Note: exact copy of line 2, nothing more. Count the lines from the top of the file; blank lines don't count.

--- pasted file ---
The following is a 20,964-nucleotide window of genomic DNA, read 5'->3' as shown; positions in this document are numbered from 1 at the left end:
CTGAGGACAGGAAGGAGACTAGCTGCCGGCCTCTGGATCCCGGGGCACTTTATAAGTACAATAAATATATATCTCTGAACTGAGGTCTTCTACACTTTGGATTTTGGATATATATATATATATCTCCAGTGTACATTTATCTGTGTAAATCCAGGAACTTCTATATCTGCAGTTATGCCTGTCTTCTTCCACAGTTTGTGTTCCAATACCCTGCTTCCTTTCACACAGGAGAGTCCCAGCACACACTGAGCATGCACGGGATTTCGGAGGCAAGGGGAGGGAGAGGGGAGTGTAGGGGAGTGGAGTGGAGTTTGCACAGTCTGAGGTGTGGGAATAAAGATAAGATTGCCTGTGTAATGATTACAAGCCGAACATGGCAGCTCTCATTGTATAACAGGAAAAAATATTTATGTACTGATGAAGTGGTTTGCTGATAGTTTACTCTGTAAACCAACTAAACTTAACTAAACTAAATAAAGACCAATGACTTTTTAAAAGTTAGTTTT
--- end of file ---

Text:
CTGAGGACAGGAAGGAGACTAGCTGCCGGCCTCTGGATCCCGGGGCACTTTATAAGTACAATAAATATATATCTCTGAACTGAGGTCTTCTACACTTTGGATTTTGGATATATATATATATATCTCCAGTGTACATTTATCTGTGTAAATCCAGGAACTTCTATATCTGCAGTTATGCCTGTCTTCTTCCACAGTTTGTGTTCCAATACCCTGCTTCCTTTCACACAGGAGAGTCCCAGCACACACTGAGCATGCACGGGATTTCGGAGGCAAGGGGAGGGAGAGGGGAGTGTAGGGGAGTGGAGTGGAGTTTGCACAGTCTGAGGTGTGGGAATAAAGATAAGATTGCCTGTGTAATGATTACAAGCCGAACATGGCAGCTCTCATTGTATAACAGGAAAAAATATTTATGTACTGATGAAGTGGTTTGCTGATAGTTTACTCTGTAAACCAACTAAACTTAACTAAACTAAATAAAGACCAATGACTTTTTAAAAGTTAGTTTT